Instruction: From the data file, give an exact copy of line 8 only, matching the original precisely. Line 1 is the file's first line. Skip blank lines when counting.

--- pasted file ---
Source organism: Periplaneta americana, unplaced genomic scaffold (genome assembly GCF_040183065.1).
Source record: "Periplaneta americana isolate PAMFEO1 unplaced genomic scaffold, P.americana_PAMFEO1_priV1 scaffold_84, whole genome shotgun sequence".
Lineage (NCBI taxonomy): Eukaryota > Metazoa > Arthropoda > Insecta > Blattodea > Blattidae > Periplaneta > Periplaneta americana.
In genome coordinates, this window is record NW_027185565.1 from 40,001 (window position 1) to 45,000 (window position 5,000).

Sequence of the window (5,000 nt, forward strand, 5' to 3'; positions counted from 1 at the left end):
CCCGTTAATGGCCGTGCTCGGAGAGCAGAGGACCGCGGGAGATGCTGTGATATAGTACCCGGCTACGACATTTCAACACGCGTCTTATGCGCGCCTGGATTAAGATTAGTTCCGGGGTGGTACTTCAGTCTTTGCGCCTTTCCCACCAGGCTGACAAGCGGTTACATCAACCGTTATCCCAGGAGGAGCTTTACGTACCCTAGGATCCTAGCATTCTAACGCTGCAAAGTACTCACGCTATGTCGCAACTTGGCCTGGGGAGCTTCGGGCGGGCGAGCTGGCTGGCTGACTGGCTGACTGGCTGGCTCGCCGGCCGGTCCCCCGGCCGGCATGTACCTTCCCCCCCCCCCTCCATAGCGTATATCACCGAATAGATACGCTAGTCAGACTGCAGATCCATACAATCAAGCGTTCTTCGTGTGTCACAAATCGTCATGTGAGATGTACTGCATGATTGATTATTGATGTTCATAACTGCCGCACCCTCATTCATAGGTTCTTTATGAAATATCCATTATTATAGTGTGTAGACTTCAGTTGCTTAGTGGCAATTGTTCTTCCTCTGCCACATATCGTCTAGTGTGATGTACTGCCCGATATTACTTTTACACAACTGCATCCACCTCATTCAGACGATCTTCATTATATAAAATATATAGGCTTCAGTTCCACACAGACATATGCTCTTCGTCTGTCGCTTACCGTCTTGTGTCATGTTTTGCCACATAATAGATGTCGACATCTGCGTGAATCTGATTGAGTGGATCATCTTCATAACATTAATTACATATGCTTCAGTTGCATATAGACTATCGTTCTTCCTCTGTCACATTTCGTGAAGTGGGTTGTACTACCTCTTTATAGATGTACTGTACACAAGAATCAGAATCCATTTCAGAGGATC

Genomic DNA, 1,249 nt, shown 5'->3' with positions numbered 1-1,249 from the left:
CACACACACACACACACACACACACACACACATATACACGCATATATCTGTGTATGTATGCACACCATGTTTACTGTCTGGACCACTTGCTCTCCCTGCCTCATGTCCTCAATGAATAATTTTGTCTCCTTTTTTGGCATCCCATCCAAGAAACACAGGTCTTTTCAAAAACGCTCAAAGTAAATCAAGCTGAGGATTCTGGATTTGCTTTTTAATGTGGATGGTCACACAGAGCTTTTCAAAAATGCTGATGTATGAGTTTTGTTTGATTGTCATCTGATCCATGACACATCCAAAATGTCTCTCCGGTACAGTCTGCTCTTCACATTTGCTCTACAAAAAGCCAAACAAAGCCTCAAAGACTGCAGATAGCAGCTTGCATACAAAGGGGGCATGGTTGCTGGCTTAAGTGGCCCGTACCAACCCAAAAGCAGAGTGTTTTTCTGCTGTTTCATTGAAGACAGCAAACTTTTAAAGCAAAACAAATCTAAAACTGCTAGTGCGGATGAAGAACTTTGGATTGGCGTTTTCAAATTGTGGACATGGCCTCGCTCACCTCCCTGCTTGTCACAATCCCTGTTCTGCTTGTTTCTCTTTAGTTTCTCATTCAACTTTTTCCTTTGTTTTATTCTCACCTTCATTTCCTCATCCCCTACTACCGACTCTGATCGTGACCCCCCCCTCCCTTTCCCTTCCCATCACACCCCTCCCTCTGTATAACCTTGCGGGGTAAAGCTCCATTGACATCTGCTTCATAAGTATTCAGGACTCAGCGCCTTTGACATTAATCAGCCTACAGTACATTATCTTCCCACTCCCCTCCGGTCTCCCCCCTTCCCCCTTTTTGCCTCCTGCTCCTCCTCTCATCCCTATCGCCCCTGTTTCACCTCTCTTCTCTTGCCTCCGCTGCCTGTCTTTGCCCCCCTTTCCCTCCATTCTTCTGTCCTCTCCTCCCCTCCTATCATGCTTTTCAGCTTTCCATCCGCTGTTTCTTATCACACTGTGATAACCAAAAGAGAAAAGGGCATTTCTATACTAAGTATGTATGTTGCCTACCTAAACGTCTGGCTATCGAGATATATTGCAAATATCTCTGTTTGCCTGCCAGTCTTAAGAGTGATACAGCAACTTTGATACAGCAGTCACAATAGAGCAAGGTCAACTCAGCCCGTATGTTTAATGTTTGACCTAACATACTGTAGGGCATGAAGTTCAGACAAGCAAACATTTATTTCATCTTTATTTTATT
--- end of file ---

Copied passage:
CACACACACACACACACACACACACACACACATATACACGCATATATCTGTGTATGTATGCACACCATGTTTACTGTCTGGACCACTTGCTCTCCCTGCCTCATGTCCTCAATGAATAATTTTGTCTCCTTTTTTGGCATCCCATCCAAGAAACACAGGTCTTTTCAAAAACGCTCAAAGTAAATCAAGCTGAGGATTCTGGATTTGCTTTTTAATGTGGATGGTCACACAGAGCTTTTCAAAAATGCTGATGTATGAGTTTTGTTTGATTGTCATCTGATCCATGACACATCCAAAATGTCTCTCCGGTACAGTCTGCTCTTCACATTTGCTCTACAAAAAGCCAAACAAAGCCTCAAAGACTGCAGATAGCAGCTTGCATACAAAGGGGGCATGGTTGCTGGCTTAAGTGGCCCGTACCAACCCAAAAGCAGAGTGTTTTTCTGCTGTTTCATTGAAGACAGCAAACTTTTAAAGCAAAACAAATCTAAAACTGCTAGTGCGGATGAAGAACTTTGGATTGGCGTTTTCAAATTGTGGACATGGCCTCGCTCACCTCCCTGCTTGTCACAATCCCTGTTCTGCTTGTTTCTCTTTAGTTTCTCATTCAACTTTTTCCTTTGTTTTATTCTCACCTTCATTTCCTCATCCCCTACTACCGACTCTGATCGTGACCCCCCCCTCCCTTTCCCTTCCCATCACACCCCTCCCTCTGTATAACCTTGCGGGGTAAAGCTCCATTGACATCTGCTTCATAAGTATTCAGGACTCAGCGCCTTTGACATTAATCAGCCTACAGTACATTATCTTCCCACTCCCCTCCGGTCTCCCCCCTTCCCCCTTTTTGCCTCCTGCTCCTCCTCTCATCCCTATCGCCCCTGTTTCACCTCTCTTCTCTTGCCTCCGCTGCCTGTCTTTGCCCCCCTTTCCCTCCATTCTTCTGTCCTCTCCTCCCCTCCTATCATGCTTTTCAGCTTTCCATCCGCTGTTTCTTATCACACTGTGATAACCAAAAGAGAAAAGGGCATTTCTATACTAAGTATGTATGTTGCCTACCTAAACGTCTGGCTATCGAGATATATTGCAAATATCTCTGTTTGCCTGCCAGTCTTAAGAGTGATACAGCAACTTTGATACAGCAGTCACAATAGAGCAAGGTCAACTCAGCCCGTATGTTTAATGTTTGACCTAACATACTGTAGGGCATGAAGTTCAGACAAGCAAACATTTATTTCATCTTTATTTTATT